1. The logical flaw here is the paper omits to mention the inherent limitations already imposed by law on copyright. This creates a fallacy of omission. Copyright only protects the expression of an idea, not the idea itself. Downstream copyright users are therefore entitled to adapt and use the ideas of upstream creators or innovators; they are just not allowed to directly copy their expression of the idea without consent. Copyright is therefore not as broad as claimed, and does not impose significant restrictions on downstream innovation in the first place. To substantiate its claims that cumulative innovation is reduced by copyright however the paper relies on an article by Scotchmer (1991) that is on patents and doesn’t even mention copyright.4 Moreover, while patent coverage is broad, copyright is inherently more limited. In particular while patents protect underlying ideas – copyright only protects the expressions of ideas. The Deloitte paper further relies on a book by Scotchmer (2004)5 but fundamentally misrepresents, and misunderstands what Scotchmer said about the breadth of copyright in that book, leading Deloitte to make fundamental errors, and rendering its analysis of copyright law unreliable.
  2. Copyright is best analysed using a differentiated products model rather than a monopoly model that was relied on by Deloitte.6 Given copyright only offers limited protection there are little or no barriers to entry from competitors offering a differentiated product. Copyright is therefore best understood as creating a property right, not a monopoly. However, instead of using a differentiated products economic model, the Deloitte paper relies on an inappropriate monopoly economic model of copyright.7 This is perhaps unsurprising, given the misrepresentation of the breadth of copyright noted above. A differentiated products approach supports keeping all copyright exceptions as narrow as possible (including fair dealing, US style fair use and socalled safe harbours), and accepts the fact that the scope of copyright exceptions ought to narrow further as the internet and digital technology causes transaction costs to decrease, dismissing as fundamentally misplaced the concerns embedded in the erroneous monopoly model relied on by Deloitte that doing so will upset the balance between access and incentives.8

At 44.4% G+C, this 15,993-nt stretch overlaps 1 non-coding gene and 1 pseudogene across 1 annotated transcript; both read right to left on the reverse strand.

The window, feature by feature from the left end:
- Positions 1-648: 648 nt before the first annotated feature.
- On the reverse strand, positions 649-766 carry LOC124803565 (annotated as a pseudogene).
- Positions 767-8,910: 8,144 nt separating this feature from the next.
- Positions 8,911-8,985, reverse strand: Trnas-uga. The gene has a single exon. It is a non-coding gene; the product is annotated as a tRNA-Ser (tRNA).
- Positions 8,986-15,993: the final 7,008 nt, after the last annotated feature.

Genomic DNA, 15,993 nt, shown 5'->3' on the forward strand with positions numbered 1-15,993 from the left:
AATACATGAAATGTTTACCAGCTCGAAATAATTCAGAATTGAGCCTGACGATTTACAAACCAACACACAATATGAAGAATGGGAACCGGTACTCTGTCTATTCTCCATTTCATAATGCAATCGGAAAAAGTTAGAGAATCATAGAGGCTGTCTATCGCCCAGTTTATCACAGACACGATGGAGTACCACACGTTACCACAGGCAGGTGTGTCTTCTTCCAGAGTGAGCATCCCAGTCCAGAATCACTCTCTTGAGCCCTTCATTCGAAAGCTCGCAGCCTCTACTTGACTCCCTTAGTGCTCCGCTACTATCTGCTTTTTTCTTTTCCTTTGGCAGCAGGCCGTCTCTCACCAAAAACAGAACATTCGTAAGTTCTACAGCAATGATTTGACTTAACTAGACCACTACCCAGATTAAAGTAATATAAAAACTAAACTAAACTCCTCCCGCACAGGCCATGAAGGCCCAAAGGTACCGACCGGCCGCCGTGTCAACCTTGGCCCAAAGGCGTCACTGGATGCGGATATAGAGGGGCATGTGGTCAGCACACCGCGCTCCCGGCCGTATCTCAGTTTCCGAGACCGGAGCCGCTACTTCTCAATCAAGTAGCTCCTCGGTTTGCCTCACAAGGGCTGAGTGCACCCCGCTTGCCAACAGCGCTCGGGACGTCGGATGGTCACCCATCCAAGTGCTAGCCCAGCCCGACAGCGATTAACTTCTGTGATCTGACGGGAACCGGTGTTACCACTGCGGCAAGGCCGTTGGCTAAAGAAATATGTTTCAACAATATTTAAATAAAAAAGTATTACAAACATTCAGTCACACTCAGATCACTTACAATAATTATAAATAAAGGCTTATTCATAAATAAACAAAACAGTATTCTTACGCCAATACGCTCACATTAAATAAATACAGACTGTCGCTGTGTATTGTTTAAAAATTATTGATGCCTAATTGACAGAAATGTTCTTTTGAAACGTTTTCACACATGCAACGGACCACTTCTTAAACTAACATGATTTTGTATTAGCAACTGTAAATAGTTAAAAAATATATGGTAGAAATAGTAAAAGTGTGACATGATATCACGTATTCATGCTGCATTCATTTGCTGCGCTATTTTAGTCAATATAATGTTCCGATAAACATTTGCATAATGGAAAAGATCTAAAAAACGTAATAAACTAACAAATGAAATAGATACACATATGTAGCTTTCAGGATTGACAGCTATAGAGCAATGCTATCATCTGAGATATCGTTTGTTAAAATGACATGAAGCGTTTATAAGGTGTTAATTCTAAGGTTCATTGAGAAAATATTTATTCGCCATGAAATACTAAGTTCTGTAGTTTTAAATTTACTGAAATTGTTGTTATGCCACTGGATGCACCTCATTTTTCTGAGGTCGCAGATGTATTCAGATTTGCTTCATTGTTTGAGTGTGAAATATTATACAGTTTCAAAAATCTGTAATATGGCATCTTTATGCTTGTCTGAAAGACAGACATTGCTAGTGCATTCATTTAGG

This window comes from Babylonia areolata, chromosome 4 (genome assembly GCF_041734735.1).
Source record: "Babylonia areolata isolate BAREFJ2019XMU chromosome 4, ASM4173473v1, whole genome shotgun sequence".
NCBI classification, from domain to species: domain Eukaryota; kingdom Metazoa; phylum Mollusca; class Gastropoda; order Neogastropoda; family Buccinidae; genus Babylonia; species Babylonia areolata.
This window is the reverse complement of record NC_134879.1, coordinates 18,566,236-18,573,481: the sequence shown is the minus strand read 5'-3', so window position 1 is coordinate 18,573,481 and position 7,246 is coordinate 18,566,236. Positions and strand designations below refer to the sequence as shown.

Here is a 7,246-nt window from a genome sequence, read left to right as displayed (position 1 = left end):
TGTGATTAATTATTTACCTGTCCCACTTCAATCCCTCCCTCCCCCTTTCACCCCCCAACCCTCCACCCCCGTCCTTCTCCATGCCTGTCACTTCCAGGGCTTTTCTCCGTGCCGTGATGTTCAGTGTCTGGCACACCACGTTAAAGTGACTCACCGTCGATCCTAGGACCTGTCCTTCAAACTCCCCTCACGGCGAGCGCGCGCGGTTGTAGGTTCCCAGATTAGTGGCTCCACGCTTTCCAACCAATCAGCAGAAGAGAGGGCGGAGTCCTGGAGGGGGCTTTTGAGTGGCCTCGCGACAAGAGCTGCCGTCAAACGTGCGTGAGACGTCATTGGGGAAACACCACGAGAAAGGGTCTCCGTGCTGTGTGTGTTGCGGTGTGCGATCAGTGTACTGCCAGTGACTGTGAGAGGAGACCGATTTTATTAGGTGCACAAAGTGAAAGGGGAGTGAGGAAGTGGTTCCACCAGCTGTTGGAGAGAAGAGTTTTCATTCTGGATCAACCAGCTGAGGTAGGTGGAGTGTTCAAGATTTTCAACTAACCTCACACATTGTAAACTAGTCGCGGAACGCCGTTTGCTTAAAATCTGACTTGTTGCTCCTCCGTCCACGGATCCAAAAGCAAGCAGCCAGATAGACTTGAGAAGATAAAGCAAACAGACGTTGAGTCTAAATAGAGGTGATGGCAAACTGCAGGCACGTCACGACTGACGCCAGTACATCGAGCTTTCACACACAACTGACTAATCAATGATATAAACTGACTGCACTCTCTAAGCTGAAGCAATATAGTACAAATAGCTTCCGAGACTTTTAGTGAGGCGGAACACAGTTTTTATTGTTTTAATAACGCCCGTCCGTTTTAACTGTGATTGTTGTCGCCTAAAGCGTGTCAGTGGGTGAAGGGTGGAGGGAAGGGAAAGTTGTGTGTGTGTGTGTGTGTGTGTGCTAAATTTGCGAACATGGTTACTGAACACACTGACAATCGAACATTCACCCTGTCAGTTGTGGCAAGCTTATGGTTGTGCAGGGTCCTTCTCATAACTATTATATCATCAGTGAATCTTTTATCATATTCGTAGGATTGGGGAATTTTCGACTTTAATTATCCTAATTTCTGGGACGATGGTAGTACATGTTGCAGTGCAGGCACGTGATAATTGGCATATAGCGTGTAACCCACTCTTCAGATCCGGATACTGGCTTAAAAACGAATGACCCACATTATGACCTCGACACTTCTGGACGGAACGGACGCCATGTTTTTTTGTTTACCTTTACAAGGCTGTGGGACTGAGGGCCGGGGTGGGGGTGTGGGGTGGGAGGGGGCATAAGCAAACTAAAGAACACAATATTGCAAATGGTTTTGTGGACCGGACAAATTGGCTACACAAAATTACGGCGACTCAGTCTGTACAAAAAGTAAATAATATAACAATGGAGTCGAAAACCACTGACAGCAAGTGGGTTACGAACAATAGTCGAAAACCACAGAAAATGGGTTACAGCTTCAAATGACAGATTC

3. Copyright doesn’t prevent cumulative innovation, it actually creates the market, which can permit and enable it. The paper seems to suggest however that although copyright creates the basis for market agreements the cost of negotiation facing downstream innovators may prevent such agreements, and reduce innovation. But this assumes the value generated by downstream innovation is so low it cannot justify negotiating costs. It also fails to mention that where the small cost of negotiating a license from the rights holder can be passed through, no downside innovation may be prevented. Instead of enabling cumulative innovation US style fair use instead creates a bias towards less fundamentally innovative, more derivative works, or even disguised imitation. Highly original, or highly creative upstream works draw less on earlier copyright works, and therefore benefit less from US style fair use, and will be competitively disadvantaged by a US style fair use law. This in turn will lead to less highly creative, original or low “net borrower” works, without which downstream innovation will be limited.

Assertion 3: Deloitte’s report suggests that creativity is booming in the digital world and claims US style fair use will benefit creative output.

  1. On the contrary however the digital age has had a net negative impact on the creative sector, with the negative effects of massive online infringement outweighing the benefits the digital age has brought. A recent review of the evidence in New Zealand film industry (Barker 2016b) suggest the digital age has had a net negative impact on the creative sector, contrary to Deloitte’s claim:
    • Total screen industry revenues as measured by Statistics New Zealand’s Screen Industry Survey (SIS) which commenced in 2005 shows that from 2005-2015, there is a shortfall of total screen industry revenues over the ten-year period of approximately $4.6 billion against what they would have been had they kept pace with inflation and economic growth. This estimate includes just over $3 billion in the production and post-production9 (PPP) sector.
    • Alternative scenarios described in more detail Barker (2016b) involving historical data yield estimates for the shortfall in PPP revenues ranging from estimates of $3.94 billion in total over the ten-year period from 2005 to 2015, including a $600 million shortfall in the final year, to a considerably higher estimate, where the shortfall in PPP revenues reaches $4.3 billion in the last year (2015) alone. This upper scenario further suggests that by the end of the 14-year period 2001-2015, the shortfall in total screen industry revenues would have been $9 billion in the last year (2015) alone. In other words, total screen industry revenues in 2015 would have been closer to $12 billion in 2015, rather than $3 billion actual.